I’m writing this because apparently the opendesktop team is trying to be very correct about licensing and encouraging people to care about this topic more.
There is a lot of confusion in general about licensing, why it is necessary (or not), the ups and downs but foremost: the written implementation of a chosen license.
There are a thousand different ways documented using different wordings, abbreviations and forms to write out different licenses.
This is one of the very disappointing facts that make the license jungle so dense and confusing.
I myself did a few login screens recently, so at least I have to:
- Choose a license for my project (difficult)
- Include that license as a stand-alone file in my project (easy)
- Comment all of my projects files accordingly (average, depending on the license)
- Mark or flag the license in a short form on each platform that it appears on and depending on the project in a separate file, like a JSON or INI file (easy, but…you get the point…)
- Sometimes other small details
The fourth one is where there is very little consistency throughout the whole internet when in reality there is a standard called SPDX which stands for Software Package Data Exchange® that tries to be:
“[… ] an open standard for communicating software bill of material information (including components, licenses, copyrights, and security references).”
Let’s take the GNU General Public License as an example:
To start off, the current version of the GNU General Public License is three (3).
Now this implies that there are other versions out there, and in fact you will find a bunch of programs licensed with version two (2) or maybe even one (1). But this only really exists because at one point, in the past, the version of the GNU Public License was actually two and one. Projects licensed with the GNU General Public License can explicitly choose to be compatible with future versions of the license. This makes for a huge difference. If you wanted to add in any way to a project which was published with version 2 and version 2 only, then you would have to choose version two as well for your additions.
This mechanism still exists, so if you publish a project with version three only it will not include a future occurring version four, that is if it will ever exist.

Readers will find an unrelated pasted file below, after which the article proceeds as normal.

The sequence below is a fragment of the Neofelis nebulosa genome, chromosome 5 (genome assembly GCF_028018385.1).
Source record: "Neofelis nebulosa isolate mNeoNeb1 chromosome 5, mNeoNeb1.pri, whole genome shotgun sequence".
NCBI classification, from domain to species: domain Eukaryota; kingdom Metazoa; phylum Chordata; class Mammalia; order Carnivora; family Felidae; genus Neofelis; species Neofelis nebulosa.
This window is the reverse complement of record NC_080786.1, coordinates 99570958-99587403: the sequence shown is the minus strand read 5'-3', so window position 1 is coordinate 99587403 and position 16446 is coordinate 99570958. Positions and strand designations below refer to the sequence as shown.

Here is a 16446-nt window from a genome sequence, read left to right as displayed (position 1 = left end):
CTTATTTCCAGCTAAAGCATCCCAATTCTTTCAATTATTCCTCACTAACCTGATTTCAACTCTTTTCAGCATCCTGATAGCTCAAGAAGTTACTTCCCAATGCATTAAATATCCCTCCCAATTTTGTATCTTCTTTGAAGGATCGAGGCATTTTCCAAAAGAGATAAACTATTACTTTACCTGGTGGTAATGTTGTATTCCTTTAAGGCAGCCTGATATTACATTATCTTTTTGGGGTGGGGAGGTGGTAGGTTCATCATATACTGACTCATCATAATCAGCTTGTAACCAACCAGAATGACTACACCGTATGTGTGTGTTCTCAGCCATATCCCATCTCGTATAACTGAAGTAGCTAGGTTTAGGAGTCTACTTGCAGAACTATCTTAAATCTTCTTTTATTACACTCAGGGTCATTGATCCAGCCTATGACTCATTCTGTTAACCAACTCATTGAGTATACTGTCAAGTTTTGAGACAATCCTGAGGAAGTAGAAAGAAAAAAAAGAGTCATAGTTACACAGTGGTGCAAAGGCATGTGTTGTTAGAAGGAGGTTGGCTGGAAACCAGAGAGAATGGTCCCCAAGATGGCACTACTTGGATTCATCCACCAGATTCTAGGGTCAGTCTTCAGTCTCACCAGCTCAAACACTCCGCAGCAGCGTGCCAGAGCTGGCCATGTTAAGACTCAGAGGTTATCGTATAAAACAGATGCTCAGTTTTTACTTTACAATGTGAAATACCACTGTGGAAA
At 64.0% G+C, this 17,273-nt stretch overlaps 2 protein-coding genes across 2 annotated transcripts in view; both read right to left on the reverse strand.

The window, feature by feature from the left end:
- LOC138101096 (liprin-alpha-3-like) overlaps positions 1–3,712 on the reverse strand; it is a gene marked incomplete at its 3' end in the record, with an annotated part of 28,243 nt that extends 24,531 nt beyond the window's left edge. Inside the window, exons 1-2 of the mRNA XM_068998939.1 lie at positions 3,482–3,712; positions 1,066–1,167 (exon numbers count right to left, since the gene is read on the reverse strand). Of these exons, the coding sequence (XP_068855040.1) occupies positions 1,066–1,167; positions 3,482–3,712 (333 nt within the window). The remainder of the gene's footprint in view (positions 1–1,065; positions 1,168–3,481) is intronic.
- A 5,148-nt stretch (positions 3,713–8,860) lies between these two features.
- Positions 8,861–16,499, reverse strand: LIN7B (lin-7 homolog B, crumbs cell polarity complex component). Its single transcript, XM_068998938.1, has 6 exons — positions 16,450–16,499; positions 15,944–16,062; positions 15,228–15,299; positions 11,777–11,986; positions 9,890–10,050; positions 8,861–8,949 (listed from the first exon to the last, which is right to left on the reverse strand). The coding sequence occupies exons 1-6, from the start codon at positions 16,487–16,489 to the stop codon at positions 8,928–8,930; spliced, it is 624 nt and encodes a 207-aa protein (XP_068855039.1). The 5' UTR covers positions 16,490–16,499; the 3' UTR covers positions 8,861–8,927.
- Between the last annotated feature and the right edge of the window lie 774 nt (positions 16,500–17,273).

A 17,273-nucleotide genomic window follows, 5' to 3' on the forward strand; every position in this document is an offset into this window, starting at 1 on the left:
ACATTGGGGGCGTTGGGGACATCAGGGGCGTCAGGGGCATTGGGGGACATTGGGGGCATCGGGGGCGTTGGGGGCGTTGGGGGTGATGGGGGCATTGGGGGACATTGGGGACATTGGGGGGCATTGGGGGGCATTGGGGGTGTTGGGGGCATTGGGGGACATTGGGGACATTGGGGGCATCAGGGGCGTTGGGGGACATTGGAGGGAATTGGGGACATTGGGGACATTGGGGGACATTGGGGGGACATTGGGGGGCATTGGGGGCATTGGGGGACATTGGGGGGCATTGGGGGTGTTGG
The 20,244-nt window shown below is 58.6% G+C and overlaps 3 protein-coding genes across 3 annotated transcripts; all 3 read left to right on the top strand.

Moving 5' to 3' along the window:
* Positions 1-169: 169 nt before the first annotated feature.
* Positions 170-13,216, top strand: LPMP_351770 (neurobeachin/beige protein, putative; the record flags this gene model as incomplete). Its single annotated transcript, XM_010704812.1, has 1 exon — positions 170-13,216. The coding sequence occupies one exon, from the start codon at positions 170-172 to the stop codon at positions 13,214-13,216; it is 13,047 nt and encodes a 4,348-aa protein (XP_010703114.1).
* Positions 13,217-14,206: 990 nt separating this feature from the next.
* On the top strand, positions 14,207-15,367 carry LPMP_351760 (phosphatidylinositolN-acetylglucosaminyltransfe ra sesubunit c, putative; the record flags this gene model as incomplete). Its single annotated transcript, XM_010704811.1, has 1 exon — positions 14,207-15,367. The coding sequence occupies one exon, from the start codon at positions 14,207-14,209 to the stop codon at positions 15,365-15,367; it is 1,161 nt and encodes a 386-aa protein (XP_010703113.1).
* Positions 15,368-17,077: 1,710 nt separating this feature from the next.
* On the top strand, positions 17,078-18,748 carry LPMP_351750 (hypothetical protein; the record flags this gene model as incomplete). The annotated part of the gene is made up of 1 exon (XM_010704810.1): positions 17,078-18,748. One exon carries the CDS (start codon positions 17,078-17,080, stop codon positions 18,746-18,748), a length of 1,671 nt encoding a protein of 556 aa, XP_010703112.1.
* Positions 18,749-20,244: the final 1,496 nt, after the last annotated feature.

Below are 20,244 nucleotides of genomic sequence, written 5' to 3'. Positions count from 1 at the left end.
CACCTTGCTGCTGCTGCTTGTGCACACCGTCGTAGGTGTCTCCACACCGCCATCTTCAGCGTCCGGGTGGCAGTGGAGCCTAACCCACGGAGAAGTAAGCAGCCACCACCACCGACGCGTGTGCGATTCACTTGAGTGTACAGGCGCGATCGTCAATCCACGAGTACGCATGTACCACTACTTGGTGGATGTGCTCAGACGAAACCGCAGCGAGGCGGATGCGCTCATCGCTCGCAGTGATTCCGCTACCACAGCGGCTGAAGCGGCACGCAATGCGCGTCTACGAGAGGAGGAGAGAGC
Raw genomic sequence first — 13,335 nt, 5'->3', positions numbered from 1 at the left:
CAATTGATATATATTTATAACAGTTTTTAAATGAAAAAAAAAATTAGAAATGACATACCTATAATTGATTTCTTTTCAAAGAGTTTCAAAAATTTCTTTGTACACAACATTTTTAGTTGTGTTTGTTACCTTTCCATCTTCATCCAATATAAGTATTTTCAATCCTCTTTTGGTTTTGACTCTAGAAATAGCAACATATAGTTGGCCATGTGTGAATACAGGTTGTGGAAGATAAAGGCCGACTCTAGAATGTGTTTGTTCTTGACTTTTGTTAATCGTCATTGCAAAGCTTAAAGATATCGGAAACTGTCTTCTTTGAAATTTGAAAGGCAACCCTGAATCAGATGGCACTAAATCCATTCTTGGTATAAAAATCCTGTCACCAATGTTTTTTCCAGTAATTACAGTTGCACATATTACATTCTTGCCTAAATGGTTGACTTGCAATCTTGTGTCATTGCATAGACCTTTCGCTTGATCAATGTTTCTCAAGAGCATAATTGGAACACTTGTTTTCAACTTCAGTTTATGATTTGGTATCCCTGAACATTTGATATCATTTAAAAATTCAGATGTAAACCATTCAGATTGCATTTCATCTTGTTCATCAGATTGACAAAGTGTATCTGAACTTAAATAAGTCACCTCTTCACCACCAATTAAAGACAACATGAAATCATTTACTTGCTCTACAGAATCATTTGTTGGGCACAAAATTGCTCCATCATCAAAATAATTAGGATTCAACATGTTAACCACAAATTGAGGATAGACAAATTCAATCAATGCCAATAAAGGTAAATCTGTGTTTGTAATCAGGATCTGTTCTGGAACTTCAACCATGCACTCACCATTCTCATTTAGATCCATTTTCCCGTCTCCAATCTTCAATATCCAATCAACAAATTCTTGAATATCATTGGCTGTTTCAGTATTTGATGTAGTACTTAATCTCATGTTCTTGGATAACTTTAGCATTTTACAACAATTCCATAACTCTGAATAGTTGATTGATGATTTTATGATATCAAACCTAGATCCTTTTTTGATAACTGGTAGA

Problem arises when you flag your project, let’s say with GPLv3 for example, or GPL3 or GPL-3 or GNU-GPL or GNU-GPL-3 or any other weird combination. There is no real indicator of whether you are giving the right to be compatible with future versions of the license or if people will have to keep using version three when adding to your project.
This may seem ridiculous to some, but in reality the creator of the GNU Public License and pioneer of the copyleft concept Richard Stallman wrote a dedicated blog entry about this to make this issue very clear.
The SPDX license indicators try to normalize this jungle and we all should care for it if only for the sake of the creator of free software licensing.
So first of all get this straight: If you use GPL you need to choose as well whether it is including or excluding possible future versions of the license and flag your project accordingly with the SPDX license indicator: GPL-3.0-only or GPL-3.0-or-later for instance for version three of the license.
This applies to other licenses as well and the team of opendesktop should take this into account on opendesktop everywhere where people need to choose or people read short forms of licensing terms. That is apparently, the drop-down when creating a project or the side bar with project details in the project view for example. The more this is used correctly the less confusion it will generate.
Let’s everybody use SPDX right!